More than 40 percent of children suffer from nasal allergies, and their risk goes up if one or parents also suffer from allergic rhinitis. These kinds of allergies can fall anywhere from a minor nuisance to misery, but left unchecked they can also lead to sinus infections and are linked to the development of asthma.
Allergies can be caused by things like pollen, mold, and dust mites. If your child starts sniffling and sneezing as the snow melts, the New York Times has some excellent tips for easing symptoms and treating childhood allergies.
DO: Find the right doctor. Minor allergies can be treated by a family doctor with OTC and prescription medicine. But when allergies become more troublesome, and allergist can be a big help.
Our oldest daughter had significant chronic allergies, and allergy testing helped us to discover that dust mites are a big issue for her, but that she’s not allergic to much else. So now we know that going outside to play during high pollen counts are okay, sleeping with piles and piles of stuffed animals is not.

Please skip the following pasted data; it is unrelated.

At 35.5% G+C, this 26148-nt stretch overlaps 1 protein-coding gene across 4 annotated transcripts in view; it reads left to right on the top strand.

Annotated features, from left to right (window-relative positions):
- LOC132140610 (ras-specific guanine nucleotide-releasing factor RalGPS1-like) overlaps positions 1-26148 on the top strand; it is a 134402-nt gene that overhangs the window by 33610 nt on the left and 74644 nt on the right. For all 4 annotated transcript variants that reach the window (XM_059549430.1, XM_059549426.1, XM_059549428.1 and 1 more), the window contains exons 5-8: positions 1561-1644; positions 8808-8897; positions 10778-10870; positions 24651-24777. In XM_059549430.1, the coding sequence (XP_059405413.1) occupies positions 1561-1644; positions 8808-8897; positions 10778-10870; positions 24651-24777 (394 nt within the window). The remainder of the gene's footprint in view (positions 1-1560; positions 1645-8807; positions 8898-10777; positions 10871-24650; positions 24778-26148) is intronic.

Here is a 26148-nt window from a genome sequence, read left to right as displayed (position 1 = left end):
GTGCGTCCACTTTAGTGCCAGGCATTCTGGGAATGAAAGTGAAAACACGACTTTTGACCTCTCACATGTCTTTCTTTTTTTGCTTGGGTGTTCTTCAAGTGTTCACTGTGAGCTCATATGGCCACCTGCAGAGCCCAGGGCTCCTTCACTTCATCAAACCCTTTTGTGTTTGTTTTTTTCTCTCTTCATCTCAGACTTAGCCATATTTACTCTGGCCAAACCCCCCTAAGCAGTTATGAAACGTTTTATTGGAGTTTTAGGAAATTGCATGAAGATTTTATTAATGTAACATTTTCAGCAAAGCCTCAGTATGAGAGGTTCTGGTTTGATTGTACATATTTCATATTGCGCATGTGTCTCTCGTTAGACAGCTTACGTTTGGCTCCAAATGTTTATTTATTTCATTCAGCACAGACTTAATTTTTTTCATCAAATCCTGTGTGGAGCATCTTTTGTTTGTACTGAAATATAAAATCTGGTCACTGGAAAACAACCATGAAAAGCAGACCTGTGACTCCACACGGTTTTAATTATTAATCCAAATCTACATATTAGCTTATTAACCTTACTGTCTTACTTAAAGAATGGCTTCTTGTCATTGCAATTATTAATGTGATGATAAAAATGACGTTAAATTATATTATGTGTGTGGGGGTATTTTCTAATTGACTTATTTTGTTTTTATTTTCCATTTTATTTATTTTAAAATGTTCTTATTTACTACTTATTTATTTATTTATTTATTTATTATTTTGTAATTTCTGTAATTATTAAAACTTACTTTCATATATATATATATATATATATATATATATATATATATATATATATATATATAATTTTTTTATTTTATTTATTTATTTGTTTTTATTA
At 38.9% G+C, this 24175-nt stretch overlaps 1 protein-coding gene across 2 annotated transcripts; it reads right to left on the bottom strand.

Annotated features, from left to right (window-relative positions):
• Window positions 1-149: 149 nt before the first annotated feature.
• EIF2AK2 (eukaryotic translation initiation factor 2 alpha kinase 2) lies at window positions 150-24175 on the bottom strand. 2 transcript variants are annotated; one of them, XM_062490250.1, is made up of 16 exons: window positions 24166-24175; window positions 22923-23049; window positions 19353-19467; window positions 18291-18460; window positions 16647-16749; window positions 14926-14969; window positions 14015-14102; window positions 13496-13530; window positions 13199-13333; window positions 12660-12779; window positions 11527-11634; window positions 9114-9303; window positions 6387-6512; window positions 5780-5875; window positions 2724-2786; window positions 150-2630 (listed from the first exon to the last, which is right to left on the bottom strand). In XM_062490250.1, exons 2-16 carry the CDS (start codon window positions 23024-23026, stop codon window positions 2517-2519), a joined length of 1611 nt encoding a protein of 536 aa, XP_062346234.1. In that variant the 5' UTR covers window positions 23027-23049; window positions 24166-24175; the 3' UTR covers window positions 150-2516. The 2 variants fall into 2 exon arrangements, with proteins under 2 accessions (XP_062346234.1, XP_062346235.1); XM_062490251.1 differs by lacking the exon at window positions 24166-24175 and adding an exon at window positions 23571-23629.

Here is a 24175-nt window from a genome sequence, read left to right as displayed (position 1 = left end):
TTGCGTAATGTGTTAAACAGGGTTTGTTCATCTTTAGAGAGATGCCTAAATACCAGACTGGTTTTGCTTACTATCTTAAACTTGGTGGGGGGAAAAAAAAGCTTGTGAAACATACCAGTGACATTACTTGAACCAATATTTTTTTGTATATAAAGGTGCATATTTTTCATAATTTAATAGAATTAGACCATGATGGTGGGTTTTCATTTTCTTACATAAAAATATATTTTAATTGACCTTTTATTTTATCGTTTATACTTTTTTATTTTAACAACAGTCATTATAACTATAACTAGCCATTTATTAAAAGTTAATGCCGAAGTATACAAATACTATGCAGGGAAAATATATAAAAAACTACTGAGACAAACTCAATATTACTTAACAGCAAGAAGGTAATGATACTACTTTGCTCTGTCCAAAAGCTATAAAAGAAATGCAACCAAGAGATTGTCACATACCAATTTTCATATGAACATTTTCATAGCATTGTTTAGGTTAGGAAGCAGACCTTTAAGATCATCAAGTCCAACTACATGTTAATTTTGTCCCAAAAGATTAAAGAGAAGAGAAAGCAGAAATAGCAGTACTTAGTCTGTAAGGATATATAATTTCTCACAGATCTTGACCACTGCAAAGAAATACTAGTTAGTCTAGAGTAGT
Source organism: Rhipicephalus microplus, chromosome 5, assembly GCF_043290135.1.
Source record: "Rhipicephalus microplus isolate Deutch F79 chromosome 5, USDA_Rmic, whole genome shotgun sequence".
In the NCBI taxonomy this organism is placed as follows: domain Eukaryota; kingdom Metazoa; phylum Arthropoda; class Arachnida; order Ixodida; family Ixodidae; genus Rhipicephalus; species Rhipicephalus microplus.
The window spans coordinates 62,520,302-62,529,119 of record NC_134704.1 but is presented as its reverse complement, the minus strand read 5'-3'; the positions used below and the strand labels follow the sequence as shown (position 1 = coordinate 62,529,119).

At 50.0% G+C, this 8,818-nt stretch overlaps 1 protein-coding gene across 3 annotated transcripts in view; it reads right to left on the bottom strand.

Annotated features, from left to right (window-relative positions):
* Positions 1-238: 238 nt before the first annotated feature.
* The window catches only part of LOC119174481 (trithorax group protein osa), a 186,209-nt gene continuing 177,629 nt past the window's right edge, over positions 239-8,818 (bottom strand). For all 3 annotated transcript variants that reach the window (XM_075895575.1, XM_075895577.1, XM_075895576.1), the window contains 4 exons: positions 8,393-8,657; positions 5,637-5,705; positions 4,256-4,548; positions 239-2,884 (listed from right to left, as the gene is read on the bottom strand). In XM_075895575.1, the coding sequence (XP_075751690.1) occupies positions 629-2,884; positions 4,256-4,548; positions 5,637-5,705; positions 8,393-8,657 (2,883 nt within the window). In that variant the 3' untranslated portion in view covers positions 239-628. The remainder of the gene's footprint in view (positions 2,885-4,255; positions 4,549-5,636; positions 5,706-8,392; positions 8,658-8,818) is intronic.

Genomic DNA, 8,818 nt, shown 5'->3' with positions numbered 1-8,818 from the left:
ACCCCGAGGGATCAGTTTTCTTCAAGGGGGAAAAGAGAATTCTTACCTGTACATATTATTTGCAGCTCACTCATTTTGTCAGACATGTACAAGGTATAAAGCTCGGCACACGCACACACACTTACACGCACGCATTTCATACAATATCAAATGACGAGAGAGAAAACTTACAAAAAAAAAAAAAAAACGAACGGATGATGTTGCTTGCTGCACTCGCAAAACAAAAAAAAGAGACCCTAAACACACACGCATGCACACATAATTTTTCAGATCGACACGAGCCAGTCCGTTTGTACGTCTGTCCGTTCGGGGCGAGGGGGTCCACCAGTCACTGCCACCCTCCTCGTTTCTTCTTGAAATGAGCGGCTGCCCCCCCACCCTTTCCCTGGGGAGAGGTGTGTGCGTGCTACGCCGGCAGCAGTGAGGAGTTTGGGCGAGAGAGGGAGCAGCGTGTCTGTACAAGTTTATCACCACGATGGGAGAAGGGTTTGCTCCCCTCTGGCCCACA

DON’T: Let allergies go untreated. Allergies are so easily treated today, and keeping them in check prevents complications.
DO: Use allergy medication as directed. Some prescription nasal sprays work by preventing symptoms, not treating them, so they need to be taken every day. Talk to your doctor about the best treatment for your child.
DO: Reduce your child’s exposure to known allergens. Keep the cat out of the bedroom, vacuum and wet-dust frequently (when your child isn’t home), wash bedding weekly and limit stuffed animals in the bedroom.
DON’T: Waste a ton of money special products. Air filters and mattress covers may help, but their worth is unproven. (An unscientific aside: Our daughter’s allergies did seem to improve after we encased her pillow and mattress, but we bought inexpensive covers from Target, so it didn’t cost much.)
And here’s one of my own: DO consider using a Neti pot. Neti pots use a warm saline solution to gently wash the nasal passages. They are easy to use (though it takes a little getting used to) and relieve symptoms almost instantly, without the side effects of medication. As always, ask your doctor first.
Does your child suffer from nasal allergies? What are your best tips?